Data Analysts vs Data Scientists: What's the Difference?
Data Science and AI technologies are already having a major impact on business and society – from creating more personalised user experiences, to building cost-effective operations, to providing more accurate fraud detection. These are just three examples, new AI-powered applications and Data Science use cases are emerging across industries, and Big Data and Business Analytics revenues are forecast to reach $210 billion in 2020 according to the 2017 International Data Corporation Big Data and Analytics Spending Guide.
These rapid technological advances and business benefits have led to a growing demand for Data Analyst and Data Science skills; yet the need for individuals to fill positions as Data Analysts and Data Scientists is so huge it exceeds the current supply.
In response, companies can make use of internal Data Science training schemes and career development programmes to both upskill their workforce and develop new talent. The 2017 Global Talent Competitiveness Index advises that “companies must offer work-based training opportunities to allow youngsters to develop their employability and gain the required skills, and upskill their existing workforces.” However, if you are new to the field it can be difficult to know the difference between both roles. The good news is that there are clear industry standards published by the Institute of Apprenticeships (IfA) outlining the required skills for a Data Analyst and Data Scientist.
In this article, we draw upon IFA standards to highlight the difference between both roles and explain how you can make use of training programmes to address critical skill gaps in your organisation.
What are Data Analysts and Data Scientists?
The Data Analyst
In essence, the primary role of a Data Analyst is to collect, organise and study data to provide business insight. As stated in the IfA Data Analyst Standards “Data Analysts are typically involved with managing, cleansing, abstracting and aggregating data, and conducting a range of analytical studies on that data.”
Managing, Cleansing, Abstracting and Aggregating Data: A Definition
- Managing: involves planning, executing and maintaining data processes for the secure storage of data and information assets.
- Cleansing: the process of checking data quality and accuracy by recognising then removing incorrect or biased data from a database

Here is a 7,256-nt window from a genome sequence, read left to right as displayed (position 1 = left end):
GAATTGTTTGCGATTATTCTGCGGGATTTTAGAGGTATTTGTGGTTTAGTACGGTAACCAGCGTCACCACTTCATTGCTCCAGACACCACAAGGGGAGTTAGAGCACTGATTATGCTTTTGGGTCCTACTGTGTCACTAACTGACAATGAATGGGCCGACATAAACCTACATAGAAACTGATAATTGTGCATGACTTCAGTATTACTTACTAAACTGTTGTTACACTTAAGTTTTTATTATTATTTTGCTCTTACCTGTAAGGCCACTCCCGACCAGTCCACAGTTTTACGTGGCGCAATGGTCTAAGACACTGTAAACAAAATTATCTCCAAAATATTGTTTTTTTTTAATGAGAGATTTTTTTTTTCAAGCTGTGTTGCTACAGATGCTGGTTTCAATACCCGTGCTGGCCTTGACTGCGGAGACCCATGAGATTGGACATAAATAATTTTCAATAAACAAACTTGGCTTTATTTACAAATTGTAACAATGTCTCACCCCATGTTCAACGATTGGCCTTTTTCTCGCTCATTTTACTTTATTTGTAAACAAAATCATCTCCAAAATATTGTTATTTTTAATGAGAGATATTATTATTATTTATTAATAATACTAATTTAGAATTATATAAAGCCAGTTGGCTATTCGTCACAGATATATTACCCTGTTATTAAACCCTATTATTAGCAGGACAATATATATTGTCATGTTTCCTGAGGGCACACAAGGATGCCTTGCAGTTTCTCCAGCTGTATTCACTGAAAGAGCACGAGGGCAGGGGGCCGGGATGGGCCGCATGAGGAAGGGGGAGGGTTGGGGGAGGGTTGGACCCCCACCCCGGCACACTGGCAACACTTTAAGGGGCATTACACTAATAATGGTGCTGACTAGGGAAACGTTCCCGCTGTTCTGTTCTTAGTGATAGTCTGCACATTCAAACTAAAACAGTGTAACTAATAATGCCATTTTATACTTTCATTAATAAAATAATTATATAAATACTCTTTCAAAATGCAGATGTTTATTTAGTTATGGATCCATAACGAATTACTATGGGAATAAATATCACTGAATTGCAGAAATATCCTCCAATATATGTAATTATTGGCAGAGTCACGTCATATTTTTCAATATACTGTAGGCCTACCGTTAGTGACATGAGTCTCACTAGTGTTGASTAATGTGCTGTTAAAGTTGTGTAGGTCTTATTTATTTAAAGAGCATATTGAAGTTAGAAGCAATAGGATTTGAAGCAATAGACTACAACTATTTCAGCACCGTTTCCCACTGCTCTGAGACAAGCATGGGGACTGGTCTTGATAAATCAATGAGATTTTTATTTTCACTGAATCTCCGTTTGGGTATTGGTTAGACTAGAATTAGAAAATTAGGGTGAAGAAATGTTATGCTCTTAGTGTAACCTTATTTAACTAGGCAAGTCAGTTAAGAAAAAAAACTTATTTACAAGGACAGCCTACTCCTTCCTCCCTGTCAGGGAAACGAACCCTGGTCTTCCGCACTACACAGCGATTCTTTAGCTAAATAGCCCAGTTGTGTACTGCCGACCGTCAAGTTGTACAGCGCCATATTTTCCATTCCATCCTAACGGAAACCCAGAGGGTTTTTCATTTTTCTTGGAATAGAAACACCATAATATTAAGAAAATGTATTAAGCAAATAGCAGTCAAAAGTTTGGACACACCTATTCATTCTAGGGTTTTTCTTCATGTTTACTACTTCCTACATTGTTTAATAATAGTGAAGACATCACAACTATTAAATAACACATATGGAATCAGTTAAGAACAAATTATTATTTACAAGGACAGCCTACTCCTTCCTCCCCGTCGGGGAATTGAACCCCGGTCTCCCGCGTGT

- Abstracting: the process of removing characteristics from a dataset to reduce it to a set of essential characteristics for more efficient data processing.
- Aggregating: the process of compiling information from multiple data sources to prepare combined datasets for data processing.
The Data Scientist
Data Scientists build upon the core competencies of a Data Analyst with additional Machine Learning and Software Engineering skills. The IfA Data Scientist Standards states; “Data Scientists are dynamic and adaptable, addressing varied problems with varied techniques. They actively explore innovative ways to use existing and new statistical, algorithmic, predictive, machine learning and artificial intelligence tools and techniques, to find significant and valuable patterns in data and transform these into information for their organisation.”
What are the typical problems a Data Analyst and a Data Scientist might work on?
Different types of analytics can be categorised into ‘The Four Analytic Capabilities‘ – a widely used framework put forward by Gartner Research. These approaches increase in complexity, from Description and Diagnostic (more traditional techniques), to Predictive and Prescriptive (more sophisticated techniques), providing a useful way to demonstrate the progression from Data Analytics to Data Science.
The Four Analytic Capabilities: A Definition
- Descriptive: What happened? Example: What is the turnover this month?
- Diagnostic: Why did it happen? Example: In your monthly report, you can see that last month’s sales performance declined. What caused this?
- Predictive: What will happen? Example: Imagine you are a retailer and you want to maximise product sales while minimising waste. How can you accurately forecast how much stock you need?
- Prescriptive: What should I do? Example: Based on the traffic predictions, what are the best marketing initiatives you can put in place to maximise the prospects-to-lead ratio?
While each company will face different data challenges and business problems, a Data Analyst will often be tasked with performing descriptive and diagnostic analysis to provide business insights. In contrast, a Data Scientist would be expected to apply predictive and prescriptive analytics to develop business solutions. Their work requires strong programming skills and deep theoretical knowledge, combined with the dedication and curiosity to keep up with the latest tools and techniques.